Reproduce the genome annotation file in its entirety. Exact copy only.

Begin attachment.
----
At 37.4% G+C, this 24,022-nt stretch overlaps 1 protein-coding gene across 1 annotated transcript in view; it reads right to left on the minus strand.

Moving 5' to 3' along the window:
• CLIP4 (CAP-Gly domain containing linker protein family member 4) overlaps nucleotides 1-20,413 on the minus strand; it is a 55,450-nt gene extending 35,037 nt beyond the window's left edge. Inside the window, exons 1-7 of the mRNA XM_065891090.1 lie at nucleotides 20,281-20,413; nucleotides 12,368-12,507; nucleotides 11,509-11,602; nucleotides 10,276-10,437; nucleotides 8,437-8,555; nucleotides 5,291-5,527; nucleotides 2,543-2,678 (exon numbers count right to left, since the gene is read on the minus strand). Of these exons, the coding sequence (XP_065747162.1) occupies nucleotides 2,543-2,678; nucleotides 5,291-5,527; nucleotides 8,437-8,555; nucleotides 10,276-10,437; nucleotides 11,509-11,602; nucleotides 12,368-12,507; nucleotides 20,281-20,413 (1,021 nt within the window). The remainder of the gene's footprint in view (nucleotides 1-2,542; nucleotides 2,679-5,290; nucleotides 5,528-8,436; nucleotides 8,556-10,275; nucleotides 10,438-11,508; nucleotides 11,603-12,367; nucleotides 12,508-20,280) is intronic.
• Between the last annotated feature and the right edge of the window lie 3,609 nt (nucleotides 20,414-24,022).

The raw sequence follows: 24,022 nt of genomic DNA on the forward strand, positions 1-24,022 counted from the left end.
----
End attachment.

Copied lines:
At 37.4% G+C, this 24,022-nt stretch overlaps 1 protein-coding gene across 1 annotated transcript in view; it reads right to left on the minus strand.

Moving 5' to 3' along the window:
• CLIP4 (CAP-Gly domain containing linker protein family member 4) overlaps nucleotides 1-20,413 on the minus strand; it is a 55,450-nt gene extending 35,037 nt beyond the window's left edge. Inside the window, exons 1-7 of the mRNA XM_065891090.1 lie at nucleotides 20,281-20,413; nucleotides 12,368-12,507; nucleotides 11,509-11,602; nucleotides 10,276-10,437; nucleotides 8,437-8,555; nucleotides 5,291-5,527; nucleotides 2,543-2,678 (exon numbers count right to left, since the gene is read on the minus strand). Of these exons, the coding sequence (XP_065747162.1) occupies nucleotides 2,543-2,678; nucleotides 5,291-5,527; nucleotides 8,437-8,555; nucleotides 10,276-10,437; nucleotides 11,509-11,602; nucleotides 12,368-12,507; nucleotides 20,281-20,413 (1,021 nt within the window). The remainder of the gene's footprint in view (nucleotides 1-2,542; nucleotides 2,679-5,290; nucleotides 5,528-8,436; nucleotides 8,556-10,275; nucleotides 10,438-11,508; nucleotides 11,603-12,367; nucleotides 12,508-20,280) is intronic.
• Between the last annotated feature and the right edge of the window lie 3,609 nt (nucleotides 20,414-24,022).

The raw sequence follows: 24,022 nt of genomic DNA on the forward strand, positions 1-24,022 counted from the left end.